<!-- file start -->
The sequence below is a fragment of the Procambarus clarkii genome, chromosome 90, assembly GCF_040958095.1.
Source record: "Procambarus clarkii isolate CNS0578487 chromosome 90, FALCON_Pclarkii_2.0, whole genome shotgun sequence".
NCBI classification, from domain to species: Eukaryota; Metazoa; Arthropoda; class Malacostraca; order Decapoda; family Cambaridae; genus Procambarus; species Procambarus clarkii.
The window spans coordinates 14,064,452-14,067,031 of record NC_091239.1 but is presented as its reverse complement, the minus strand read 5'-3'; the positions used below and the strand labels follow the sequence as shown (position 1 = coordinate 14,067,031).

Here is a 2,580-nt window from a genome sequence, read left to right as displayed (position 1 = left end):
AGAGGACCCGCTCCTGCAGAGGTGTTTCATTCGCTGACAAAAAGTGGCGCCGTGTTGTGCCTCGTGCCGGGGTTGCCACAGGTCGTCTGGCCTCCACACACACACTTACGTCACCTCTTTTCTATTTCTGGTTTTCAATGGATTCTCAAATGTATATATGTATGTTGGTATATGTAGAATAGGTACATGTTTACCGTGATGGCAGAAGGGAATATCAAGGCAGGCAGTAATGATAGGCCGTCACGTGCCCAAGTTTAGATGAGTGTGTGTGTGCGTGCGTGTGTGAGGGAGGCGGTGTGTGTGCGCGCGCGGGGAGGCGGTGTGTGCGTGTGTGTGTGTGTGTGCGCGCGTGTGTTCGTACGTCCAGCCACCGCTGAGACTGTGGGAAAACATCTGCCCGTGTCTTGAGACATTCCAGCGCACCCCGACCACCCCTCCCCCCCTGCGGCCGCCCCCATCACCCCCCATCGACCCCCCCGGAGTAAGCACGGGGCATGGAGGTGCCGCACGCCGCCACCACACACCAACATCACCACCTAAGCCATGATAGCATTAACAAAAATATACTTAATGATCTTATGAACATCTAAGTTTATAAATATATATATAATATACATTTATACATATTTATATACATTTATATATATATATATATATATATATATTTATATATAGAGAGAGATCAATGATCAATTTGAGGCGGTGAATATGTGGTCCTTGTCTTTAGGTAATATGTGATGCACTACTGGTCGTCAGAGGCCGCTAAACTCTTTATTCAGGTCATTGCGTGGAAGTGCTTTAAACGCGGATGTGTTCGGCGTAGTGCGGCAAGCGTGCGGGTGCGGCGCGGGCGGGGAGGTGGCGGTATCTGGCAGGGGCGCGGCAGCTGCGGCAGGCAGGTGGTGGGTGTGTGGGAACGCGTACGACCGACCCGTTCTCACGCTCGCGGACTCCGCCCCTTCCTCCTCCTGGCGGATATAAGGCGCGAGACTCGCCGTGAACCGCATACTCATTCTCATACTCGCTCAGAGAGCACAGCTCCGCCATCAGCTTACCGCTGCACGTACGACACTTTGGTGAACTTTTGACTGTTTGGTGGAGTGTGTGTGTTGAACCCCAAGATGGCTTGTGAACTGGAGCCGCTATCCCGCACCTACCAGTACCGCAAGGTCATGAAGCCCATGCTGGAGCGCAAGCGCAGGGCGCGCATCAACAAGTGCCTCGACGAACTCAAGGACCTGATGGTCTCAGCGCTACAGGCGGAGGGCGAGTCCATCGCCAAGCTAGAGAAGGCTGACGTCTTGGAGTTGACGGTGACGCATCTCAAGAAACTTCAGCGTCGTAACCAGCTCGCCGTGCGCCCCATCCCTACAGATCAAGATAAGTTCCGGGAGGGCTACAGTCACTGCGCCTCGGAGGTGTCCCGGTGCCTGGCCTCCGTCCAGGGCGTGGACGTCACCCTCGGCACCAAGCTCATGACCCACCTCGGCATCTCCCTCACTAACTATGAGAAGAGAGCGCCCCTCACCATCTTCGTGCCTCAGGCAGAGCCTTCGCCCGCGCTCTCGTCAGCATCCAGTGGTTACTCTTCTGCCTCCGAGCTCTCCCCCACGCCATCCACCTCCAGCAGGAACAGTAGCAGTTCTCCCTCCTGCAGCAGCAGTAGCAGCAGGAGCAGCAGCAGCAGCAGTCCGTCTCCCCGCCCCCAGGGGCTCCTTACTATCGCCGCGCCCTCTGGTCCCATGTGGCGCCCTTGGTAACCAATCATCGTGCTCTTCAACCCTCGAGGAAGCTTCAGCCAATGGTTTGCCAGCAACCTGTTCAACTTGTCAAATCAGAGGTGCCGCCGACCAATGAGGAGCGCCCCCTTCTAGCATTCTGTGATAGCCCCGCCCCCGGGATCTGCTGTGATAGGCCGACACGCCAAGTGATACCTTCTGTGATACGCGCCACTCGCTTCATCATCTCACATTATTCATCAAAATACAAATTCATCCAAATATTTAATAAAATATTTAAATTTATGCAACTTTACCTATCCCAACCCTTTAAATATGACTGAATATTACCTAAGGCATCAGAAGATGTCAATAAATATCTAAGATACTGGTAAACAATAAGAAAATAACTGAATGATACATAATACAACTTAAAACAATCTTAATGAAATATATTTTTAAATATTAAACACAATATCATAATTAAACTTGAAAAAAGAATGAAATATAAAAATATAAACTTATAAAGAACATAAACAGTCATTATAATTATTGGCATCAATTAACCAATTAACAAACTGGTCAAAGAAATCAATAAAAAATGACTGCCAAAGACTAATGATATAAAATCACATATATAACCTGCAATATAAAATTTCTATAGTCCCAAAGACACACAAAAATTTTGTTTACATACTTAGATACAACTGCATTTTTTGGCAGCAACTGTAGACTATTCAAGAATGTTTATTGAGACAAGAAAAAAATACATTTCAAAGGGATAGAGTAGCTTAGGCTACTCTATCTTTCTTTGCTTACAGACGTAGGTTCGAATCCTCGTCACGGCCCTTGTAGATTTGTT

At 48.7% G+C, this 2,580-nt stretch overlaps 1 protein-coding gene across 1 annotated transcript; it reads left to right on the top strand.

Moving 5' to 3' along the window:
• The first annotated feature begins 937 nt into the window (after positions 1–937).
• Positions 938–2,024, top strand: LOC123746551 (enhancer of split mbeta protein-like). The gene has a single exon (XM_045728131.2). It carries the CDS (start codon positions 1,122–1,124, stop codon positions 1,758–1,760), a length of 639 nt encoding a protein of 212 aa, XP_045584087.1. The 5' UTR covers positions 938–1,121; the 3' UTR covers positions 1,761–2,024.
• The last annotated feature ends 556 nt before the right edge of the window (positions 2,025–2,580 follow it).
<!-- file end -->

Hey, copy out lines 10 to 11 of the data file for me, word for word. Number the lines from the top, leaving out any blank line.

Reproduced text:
• Positions 938–2,024, top strand: LOC123746551 (enhancer of split mbeta protein-like). The gene has a single exon (XM_045728131.2). It carries the CDS (start codon positions 1,122–1,124, stop codon positions 1,758–1,760), a length of 639 nt encoding a protein of 212 aa, XP_045584087.1. The 5' UTR covers positions 938–1,121; the 3' UTR covers positions 1,761–2,024.
• The last annotated feature ends 556 nt before the right edge of the window (positions 2,025–2,580 follow it).